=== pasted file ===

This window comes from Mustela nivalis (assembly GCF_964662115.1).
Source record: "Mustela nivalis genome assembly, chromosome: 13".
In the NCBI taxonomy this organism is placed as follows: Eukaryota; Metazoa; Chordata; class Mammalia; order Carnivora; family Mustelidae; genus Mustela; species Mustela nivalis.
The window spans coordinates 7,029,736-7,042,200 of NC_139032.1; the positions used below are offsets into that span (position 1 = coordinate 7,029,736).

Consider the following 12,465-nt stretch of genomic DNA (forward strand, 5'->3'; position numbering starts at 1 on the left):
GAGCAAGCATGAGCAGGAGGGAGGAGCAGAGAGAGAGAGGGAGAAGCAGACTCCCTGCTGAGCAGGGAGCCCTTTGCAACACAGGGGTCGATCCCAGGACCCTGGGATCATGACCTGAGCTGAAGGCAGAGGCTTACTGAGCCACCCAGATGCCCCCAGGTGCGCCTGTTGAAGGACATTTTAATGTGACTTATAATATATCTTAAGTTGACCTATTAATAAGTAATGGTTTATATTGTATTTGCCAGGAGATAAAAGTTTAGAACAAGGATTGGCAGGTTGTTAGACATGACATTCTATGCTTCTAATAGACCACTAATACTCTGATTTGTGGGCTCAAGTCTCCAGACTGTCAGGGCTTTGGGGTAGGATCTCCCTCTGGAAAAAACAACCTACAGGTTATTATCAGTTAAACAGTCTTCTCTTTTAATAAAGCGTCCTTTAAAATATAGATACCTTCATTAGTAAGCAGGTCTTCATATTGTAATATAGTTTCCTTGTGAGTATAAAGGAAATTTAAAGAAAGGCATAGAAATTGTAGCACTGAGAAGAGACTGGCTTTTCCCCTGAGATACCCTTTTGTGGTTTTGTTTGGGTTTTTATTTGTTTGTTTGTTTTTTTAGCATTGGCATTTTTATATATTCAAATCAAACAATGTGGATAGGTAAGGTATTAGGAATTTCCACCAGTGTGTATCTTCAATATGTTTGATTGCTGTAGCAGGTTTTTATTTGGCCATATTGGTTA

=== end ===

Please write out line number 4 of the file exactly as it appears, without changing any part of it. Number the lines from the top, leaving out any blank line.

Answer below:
The window spans coordinates 7,029,736-7,042,200 of NC_139032.1; the positions used below are offsets into that span (position 1 = coordinate 7,029,736).